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Laparoscopic cholecystectomy in the pediatric population.

BACKGROUND: The experience with laparoscopic cholecystectomy in children trails the adult numbers and remains underreported. Therefore, we reviewed our experience with this approach.

METHODS: A retrospective review of our most recent 6-year experience with laparoscopic cholecystectomy at Children's Mercy Hospital (Kansas City, MO) between September 5, 2000, and June 1, 2006, was performed. Data points reviewed included patient demographics, indication for operation, operative time, complications, and recovery.

RESULTS: During the study period, 224 patients underwent a laparoscopic cholecystectomy. The mean age was 12.9 years (range, 0-21) with a mean weight of 58.3 kg (range, 3-121). Indications for laparoscopic cholecystectomy were symptomatic gallstones in 166 children, biliary dyskinesia in 35, gallstone pancreatitis in 7, gallstones and an indication for splenectomy in 6, calculous cholecystitis in 5, choledocholithiasis in 1, gallbladder polyps in 1, acalculous cholecystitis in 1, and congenital cystic duct obstruction in 1. The mean operative time (excluding patients with concomitant operations) was 77 minutes (range, 30-285). An intraoperative cholangiogram was performed in 38 patients. Common bile duct (CBD) stones were cleared intraoperatively in 5 patients. Two patients required a postoperative endoscopy to retrieve CBD stones. One sickle-cell patient developed a postoperative hemorrhage, requiring a laparotomy. There were no conversions, ductal injuries, bile leaks, or mortality. Biliary dyskinesia was diagnosed in 10% of the first 30 patients in this series and 40% of the most recent 30 patients. The mean ejection fraction in these patients was 21%. All experienced an improvement in their symptoms after the cholecystectomy.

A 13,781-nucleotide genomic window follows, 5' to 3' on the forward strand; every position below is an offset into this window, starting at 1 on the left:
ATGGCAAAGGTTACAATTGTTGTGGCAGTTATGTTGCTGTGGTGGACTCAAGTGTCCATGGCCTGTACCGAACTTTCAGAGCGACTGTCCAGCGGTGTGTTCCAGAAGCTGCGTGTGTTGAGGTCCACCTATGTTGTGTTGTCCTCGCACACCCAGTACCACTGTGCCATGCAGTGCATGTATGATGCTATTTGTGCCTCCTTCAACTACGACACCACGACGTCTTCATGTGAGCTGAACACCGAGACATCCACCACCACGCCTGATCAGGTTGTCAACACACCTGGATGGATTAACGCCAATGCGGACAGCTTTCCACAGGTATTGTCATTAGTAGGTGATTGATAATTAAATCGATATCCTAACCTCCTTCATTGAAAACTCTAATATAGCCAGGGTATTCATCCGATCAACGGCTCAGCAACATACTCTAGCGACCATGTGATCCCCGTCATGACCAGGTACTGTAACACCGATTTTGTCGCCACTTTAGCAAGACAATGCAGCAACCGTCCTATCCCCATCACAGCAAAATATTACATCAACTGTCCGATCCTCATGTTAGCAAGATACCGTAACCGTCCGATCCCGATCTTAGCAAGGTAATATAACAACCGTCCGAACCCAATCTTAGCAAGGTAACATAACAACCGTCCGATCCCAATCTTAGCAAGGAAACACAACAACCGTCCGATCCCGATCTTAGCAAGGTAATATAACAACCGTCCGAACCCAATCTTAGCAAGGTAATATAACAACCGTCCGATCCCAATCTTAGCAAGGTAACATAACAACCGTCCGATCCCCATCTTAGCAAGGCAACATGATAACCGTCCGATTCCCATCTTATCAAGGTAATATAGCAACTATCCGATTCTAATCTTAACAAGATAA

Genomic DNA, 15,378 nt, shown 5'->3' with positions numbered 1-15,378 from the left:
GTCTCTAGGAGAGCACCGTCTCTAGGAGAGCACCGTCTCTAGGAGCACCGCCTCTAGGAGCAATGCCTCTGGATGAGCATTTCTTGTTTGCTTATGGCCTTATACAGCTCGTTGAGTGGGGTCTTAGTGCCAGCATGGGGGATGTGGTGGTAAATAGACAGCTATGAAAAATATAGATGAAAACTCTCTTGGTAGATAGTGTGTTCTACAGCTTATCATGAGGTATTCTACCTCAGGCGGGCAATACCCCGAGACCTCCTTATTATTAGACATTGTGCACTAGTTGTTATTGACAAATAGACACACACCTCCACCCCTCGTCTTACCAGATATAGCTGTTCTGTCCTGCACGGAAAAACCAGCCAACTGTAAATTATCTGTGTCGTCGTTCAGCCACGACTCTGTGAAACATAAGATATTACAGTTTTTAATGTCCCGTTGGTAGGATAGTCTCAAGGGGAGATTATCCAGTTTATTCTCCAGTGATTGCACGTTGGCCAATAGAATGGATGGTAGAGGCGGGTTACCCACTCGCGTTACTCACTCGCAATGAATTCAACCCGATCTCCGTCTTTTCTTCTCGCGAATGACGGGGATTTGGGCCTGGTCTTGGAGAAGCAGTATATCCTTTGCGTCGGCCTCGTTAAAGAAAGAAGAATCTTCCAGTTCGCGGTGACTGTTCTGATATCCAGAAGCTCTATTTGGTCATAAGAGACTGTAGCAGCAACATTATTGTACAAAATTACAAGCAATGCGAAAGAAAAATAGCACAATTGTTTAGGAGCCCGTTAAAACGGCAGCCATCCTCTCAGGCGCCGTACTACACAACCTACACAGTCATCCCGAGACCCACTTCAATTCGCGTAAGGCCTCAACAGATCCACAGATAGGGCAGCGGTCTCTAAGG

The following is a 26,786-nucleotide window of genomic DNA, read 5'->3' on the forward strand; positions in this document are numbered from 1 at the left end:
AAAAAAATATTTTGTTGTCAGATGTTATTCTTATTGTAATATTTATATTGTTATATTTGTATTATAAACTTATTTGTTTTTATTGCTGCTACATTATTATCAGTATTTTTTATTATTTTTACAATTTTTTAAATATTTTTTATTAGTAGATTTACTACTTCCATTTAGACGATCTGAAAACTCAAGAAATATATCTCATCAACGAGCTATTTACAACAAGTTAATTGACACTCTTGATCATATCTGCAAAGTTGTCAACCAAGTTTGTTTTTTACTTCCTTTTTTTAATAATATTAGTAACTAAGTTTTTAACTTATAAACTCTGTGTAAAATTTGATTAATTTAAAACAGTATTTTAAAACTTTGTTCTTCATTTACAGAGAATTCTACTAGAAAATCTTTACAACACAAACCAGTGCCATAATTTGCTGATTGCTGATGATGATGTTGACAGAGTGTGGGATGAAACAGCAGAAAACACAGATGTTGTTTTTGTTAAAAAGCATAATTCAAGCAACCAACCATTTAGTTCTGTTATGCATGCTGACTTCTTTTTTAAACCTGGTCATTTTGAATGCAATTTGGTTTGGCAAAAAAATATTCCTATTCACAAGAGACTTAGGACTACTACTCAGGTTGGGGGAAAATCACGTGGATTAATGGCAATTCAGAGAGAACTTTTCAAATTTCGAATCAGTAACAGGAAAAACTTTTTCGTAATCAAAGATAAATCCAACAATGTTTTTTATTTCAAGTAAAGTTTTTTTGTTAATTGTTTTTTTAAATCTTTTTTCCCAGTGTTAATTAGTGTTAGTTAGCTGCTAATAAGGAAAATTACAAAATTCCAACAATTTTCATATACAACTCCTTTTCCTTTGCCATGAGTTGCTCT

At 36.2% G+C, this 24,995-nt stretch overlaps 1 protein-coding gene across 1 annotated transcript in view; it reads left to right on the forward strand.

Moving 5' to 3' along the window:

CONCLUSIONS: Laparoscopic cholecystectomy is safe and effective in children. Biliary dyskinesia is becoming more frequently diagnosed in children, and these patients respond favorably to cholecystectomy. As opposed to the adult population, the incidence of complicated gallstone disease appears less common in children, as most present with symptomatic cholelithiasis without active inflammation, accounting for the very low rate of ductal complications.

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